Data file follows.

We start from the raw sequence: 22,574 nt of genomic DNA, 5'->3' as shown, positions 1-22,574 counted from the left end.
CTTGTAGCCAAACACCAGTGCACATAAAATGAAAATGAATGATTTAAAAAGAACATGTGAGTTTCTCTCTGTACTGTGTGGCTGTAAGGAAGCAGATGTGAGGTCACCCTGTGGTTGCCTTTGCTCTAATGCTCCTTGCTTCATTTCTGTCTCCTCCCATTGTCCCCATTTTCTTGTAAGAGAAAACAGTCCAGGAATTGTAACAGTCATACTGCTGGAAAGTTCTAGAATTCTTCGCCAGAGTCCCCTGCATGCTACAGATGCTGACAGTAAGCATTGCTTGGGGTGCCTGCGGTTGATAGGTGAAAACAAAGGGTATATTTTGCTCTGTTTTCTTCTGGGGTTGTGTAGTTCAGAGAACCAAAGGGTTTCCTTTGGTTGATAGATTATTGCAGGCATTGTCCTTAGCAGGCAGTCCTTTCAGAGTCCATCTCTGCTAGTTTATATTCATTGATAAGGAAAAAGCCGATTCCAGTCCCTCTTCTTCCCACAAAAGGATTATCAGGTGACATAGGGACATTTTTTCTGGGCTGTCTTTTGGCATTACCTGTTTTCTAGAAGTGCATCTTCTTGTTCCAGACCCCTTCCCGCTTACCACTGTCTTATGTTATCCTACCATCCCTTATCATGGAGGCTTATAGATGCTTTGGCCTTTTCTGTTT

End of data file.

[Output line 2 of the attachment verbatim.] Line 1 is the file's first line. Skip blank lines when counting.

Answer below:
CTTGTAGCCAAACACCAGTGCACATAAAATGAAAATGAATGATTTAAAAAGAACATGTGAGTTTCTCTCTGTACTGTGTGGCTGTAAGGAAGCAGATGTGAGGTCACCCTGTGGTTGCCTTTGCTCTAATGCTCCTTGCTTCATTTCTGTCTCCTCCCATTGTCCCCATTTTCTTGTAAGAGAAAACAGTCCAGGAATTGTAACAGTCATACTGCTGGAAAGTTCTAGAATTCTTCGCCAGAGTCCCCTGCATGCTACAGATGCTGACAGTAAGCATTGCTTGGGGTGCCTGCGGTTGATAGGTGAAAACAAAGGGTATATTTTGCTCTGTTTTCTTCTGGGGTTGTGTAGTTCAGAGAACCAAAGGGTTTCCTTTGGTTGATAGATTATTGCAGGCATTGTCCTTAGCAGGCAGTCCTTTCAGAGTCCATCTCTGCTAGTTTATATTCATTGATAAGGAAAAAGCCGATTCCAGTCCCTCTTCTTCCCACAAAAGGATTATCAGGTGACATAGGGACATTTTTTCTGGGCTGTCTTTTGGCATTACCTGTTTTCTAGAAGTGCATCTTCTTGTTCCAGACCCCTTCCCGCTTACCACTGTCTTATGTTATCCTACCATCCCTTATCATGGAGGCTTATAGATGCTTTGGCCTTTTCTGTTT